If you’ve been to Oracle, Arizona, you’ve probably visited the Biosphere 2 research facility (is there any other reason to be in Oracle?). For those who are too young or far off to remember Biosphere 2, here’s the lowdown: in the 1980s, scientists were starting to worry about climate change (those silly alarmists) and researching ways for humans to survive an uninhabitable Earth. One possibility was moving to another planet, but to do that, we’d need to create Earth-like conditions somewhere that humanity wasn’t meant to thrive—so researchers built a prototype mini-Earth in the Arizona desert. That’s Biosphere 2 (biosphere 1 being Earth, for now). Spaceship Earth, a new documentary that’s available for home rental, is about the people who put it together.
And the people who lived in it: as part of an experiment to see if humans could handle sustaining an artificial Earth, a team of eight people lived in Biosphere 2 for two years, from September 1991 to September 1993. Their goals were to take care of the biosphere’s subsystems—rainforest, ocean, wetland, grassland, desert, and farmland, all inside a big glass building—and not kill each other in the process. The experiment didn’t go as planned (commendable lack of murder, though), and its failure has lived in relative infamy since.
Documentarian Matt Wolf dabbles in diagnosing the experiment’s downfall, but his Spaceship Earth starts the story in 1966, when Kathelin Gray met John Allen. Before they were pioneers of the Biosphere 2 project, they were young dreamers who lived across the hall from each other in San Francisco. The day they met, they decided to start a commune, and gathered a small group of friends to decide what their communal discipline would be. After proving unable to pick between theater, art, business, and science, the group settled on a compromise: all of them.
And oh, the places they’d go. The commune really did do it all: they founded a theater collective, maintained a self-sustaining farm, built a ship from scratch and toured around the world, restored a hotel in Nepal and started an art gallery in London and contributed to prestigious scientific panels—whatever your dream is, they probably did it. The first half hour of Spaceship Earth follows their pre-Biosphere journey exclusively, and at the risk of trivializing the documentary’s namesake, it’s probably the most fascinating portion of the film.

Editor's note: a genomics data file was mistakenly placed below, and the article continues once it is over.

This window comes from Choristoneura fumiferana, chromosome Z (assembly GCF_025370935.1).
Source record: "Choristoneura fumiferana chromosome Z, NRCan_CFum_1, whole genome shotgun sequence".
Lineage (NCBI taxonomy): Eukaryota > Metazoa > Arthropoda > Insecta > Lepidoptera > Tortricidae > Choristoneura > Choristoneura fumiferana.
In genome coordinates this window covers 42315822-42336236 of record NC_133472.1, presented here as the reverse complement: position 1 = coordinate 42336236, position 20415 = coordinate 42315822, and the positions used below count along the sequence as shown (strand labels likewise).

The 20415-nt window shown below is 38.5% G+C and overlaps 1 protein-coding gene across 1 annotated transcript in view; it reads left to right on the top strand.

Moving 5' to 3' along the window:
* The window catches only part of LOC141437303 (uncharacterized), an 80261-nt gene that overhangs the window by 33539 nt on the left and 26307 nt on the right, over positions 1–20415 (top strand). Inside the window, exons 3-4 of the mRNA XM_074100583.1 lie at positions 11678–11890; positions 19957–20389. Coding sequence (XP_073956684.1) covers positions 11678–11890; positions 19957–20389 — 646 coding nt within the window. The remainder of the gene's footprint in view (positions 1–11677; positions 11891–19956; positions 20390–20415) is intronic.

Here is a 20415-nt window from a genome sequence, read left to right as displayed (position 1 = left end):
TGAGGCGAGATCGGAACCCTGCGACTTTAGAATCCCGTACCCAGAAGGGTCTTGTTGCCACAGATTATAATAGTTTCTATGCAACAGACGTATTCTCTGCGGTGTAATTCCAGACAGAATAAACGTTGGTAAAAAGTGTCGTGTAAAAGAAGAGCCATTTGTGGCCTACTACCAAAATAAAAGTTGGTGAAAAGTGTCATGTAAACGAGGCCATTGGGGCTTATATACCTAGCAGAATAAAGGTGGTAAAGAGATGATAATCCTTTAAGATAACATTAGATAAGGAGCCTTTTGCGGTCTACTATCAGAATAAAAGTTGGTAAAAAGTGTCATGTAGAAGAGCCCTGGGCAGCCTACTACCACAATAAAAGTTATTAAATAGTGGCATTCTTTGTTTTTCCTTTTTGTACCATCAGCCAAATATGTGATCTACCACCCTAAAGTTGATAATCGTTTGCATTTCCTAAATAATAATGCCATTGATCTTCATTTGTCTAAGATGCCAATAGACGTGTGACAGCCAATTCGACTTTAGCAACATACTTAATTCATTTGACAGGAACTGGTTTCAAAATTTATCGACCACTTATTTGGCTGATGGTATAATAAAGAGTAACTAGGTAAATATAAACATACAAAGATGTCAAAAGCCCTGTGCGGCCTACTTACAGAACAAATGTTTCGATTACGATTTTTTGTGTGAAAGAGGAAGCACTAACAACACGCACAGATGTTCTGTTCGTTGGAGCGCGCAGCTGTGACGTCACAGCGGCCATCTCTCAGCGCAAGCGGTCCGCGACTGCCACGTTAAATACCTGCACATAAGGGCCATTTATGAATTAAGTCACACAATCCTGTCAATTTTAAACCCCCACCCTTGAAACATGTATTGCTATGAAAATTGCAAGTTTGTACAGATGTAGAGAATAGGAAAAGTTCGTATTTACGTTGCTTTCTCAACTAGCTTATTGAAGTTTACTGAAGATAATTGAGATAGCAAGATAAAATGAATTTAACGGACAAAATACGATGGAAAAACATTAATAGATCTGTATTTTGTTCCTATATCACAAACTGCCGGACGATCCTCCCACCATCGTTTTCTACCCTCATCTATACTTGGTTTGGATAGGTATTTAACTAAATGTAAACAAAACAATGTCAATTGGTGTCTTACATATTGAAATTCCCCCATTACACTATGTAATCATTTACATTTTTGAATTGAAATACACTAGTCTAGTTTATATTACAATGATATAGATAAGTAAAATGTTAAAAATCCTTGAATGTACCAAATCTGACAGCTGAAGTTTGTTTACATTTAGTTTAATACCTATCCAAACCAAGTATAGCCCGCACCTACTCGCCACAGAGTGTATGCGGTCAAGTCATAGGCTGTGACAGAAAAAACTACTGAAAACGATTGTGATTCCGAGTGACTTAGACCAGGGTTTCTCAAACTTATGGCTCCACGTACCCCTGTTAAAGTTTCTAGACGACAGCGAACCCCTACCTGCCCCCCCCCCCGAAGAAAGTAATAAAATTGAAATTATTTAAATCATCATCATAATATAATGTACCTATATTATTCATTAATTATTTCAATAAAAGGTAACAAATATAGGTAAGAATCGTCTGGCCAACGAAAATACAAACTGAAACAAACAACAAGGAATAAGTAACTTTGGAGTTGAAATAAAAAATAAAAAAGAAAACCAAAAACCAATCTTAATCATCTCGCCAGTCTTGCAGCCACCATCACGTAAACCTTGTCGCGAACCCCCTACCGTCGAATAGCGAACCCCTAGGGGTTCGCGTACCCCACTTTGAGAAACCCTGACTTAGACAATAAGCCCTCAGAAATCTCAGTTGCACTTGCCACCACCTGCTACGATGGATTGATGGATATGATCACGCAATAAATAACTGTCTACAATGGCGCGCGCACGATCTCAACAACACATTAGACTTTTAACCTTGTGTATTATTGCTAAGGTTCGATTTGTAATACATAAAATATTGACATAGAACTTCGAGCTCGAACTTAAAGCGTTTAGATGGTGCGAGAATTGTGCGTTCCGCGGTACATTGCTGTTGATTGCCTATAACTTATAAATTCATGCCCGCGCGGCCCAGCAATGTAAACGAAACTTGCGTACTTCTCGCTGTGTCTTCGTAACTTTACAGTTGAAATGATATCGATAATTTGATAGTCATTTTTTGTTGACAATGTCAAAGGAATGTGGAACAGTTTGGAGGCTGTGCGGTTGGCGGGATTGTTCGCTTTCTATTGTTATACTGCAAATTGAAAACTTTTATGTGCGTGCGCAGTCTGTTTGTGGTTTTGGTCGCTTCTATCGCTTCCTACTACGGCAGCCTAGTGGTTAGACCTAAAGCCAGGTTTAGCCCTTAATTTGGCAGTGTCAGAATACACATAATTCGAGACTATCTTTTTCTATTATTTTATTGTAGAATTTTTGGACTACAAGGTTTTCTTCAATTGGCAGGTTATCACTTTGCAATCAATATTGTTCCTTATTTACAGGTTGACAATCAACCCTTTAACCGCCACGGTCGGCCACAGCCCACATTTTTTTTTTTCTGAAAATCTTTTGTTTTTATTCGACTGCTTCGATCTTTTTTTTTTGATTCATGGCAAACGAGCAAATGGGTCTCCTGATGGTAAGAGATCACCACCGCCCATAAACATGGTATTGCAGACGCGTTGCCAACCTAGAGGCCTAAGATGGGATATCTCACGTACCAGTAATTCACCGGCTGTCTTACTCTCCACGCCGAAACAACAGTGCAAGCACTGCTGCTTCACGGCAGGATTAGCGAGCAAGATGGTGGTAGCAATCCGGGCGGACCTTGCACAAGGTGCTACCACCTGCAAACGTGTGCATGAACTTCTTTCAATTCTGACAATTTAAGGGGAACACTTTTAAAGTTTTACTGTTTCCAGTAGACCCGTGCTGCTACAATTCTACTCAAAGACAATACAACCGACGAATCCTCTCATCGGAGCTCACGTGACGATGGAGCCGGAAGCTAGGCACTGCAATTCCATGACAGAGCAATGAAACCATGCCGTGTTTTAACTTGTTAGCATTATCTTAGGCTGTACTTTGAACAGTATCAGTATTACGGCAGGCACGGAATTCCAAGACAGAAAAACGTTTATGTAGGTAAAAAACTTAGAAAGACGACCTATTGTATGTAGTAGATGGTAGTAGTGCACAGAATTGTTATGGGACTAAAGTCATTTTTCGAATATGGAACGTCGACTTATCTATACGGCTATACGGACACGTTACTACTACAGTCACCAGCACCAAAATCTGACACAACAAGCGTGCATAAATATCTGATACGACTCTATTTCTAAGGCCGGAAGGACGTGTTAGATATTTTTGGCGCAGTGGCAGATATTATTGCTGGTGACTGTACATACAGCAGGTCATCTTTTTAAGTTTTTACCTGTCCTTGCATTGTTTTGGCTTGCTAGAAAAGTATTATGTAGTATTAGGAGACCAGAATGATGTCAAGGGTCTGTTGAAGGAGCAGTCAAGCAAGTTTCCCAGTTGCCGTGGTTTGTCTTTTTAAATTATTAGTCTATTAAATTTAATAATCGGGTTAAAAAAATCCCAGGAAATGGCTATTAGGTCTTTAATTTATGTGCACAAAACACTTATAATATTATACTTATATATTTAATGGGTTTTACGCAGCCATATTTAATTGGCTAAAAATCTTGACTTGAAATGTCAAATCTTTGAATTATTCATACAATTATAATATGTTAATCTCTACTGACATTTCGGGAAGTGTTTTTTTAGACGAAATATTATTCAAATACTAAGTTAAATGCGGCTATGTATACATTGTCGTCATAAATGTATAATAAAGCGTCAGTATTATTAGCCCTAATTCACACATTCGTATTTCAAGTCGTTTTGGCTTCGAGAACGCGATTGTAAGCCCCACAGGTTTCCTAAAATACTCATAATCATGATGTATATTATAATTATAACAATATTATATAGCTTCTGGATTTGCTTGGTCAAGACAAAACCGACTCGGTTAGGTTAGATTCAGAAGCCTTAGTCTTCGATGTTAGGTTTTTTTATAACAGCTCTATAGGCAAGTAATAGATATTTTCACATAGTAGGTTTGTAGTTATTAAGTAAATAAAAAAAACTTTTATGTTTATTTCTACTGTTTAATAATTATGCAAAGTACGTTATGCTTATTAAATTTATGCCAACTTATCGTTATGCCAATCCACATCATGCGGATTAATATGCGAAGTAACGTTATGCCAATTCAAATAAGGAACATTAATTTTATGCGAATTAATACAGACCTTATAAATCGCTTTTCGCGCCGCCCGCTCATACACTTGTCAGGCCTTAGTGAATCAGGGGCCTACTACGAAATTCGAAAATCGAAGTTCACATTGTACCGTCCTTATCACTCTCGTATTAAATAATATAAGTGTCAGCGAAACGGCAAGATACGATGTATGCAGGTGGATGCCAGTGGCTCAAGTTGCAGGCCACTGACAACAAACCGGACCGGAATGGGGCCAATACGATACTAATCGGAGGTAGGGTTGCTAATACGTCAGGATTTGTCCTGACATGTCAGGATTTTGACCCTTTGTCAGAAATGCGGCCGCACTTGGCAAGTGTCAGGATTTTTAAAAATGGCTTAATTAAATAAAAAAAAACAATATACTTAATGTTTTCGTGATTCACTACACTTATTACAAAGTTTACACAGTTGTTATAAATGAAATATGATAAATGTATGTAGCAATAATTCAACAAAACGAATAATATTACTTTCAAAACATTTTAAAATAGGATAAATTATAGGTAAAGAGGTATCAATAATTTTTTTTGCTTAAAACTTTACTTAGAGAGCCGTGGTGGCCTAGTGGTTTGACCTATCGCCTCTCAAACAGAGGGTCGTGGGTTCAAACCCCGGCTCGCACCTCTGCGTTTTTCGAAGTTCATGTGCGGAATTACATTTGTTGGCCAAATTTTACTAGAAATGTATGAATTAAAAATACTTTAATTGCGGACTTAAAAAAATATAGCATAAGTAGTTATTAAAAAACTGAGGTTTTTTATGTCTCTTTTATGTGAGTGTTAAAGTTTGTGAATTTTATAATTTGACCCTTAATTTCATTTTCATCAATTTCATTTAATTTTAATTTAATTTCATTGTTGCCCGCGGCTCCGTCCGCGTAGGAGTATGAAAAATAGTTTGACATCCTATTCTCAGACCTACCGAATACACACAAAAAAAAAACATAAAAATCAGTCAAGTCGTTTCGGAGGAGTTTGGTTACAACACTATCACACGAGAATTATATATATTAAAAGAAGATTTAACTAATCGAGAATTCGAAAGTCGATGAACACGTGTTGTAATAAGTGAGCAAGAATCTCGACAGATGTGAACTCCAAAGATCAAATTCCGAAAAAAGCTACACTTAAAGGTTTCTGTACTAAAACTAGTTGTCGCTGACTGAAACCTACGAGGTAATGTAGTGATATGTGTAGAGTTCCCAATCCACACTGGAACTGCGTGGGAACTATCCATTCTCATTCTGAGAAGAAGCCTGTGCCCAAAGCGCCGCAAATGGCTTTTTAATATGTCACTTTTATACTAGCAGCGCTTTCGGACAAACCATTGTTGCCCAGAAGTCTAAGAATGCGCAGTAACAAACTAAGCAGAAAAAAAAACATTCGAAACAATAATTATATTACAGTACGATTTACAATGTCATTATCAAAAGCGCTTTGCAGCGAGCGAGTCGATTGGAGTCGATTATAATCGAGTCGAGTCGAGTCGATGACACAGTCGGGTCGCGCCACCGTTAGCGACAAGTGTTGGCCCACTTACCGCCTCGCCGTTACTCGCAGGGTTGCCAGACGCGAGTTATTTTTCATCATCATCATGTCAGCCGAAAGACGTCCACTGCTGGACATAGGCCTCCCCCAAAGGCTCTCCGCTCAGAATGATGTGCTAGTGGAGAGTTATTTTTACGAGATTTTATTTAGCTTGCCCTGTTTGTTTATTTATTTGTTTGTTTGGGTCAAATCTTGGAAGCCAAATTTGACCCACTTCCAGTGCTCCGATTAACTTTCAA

This partly comes down to the passion with which the doc’s subjects discuss that time of their lives. When the topic of the interviews turns to Biosphere 2, these people are recalling their most famous failure, and their tone is tinged with reservation and regret. But when they’re sharing stories from their early years: fire in their hearts, craving in their bellies, nostalgia for an incredible adventure. Veteran doc editor David Teague stitches together footage from these years without losing its improvisational voice, opening a window into a life that most of us can only daydream of. It’s an affective tribute to the power of collective action, whisking you away in the arms of philosopher kings.
When Spaceship Earth switches gears to Biosphere 2, it’ll hold your attention because the history is interesting, but it loses some of the special, all-encompassing purview of what came before. There’s a sense that the documentarians didn’t grasp how exciting the ideas in the first portion were—one minute, we’re discussing the holistic nature of humanity’s connection to the planet and bridging the divide between analytic and continental philosophy; the next, we’re detailing how media coverage and managerial malpractice sank a research project. The big ideas get lost in the bullet points.
There are still unexpected (and sometimes downright gripping) twists in the Biosphere 2 tale, but they don’t gel as well with the overarching themes that were bandied about before. At one point, Spaceship Earth seems to refuse a more pointed direction—a newscaster declares the lily-white biosphere team “ethnically diverse” and a group of black visitors decries such a homogenous vision of the future, but the subject is quietly dropped. The end of the doc catches a second wind, though, by circling back to a key element of the opening journey: the potential of idealism, and more topically, what stands in its way. This obstacle takes human form when a politically relevant figure steps onto the scene, but that surprise is best left unspoiled.
Spaceship Earth never pretends that its questions have easy answers, but it ends on a hopeful note, and one that rings loud amid our current circumstances: quarantine, climate change, failing political and economic systems. For reasons both accidental and intended, this is one of the most relevant (and worthwhile) documentaries of the year.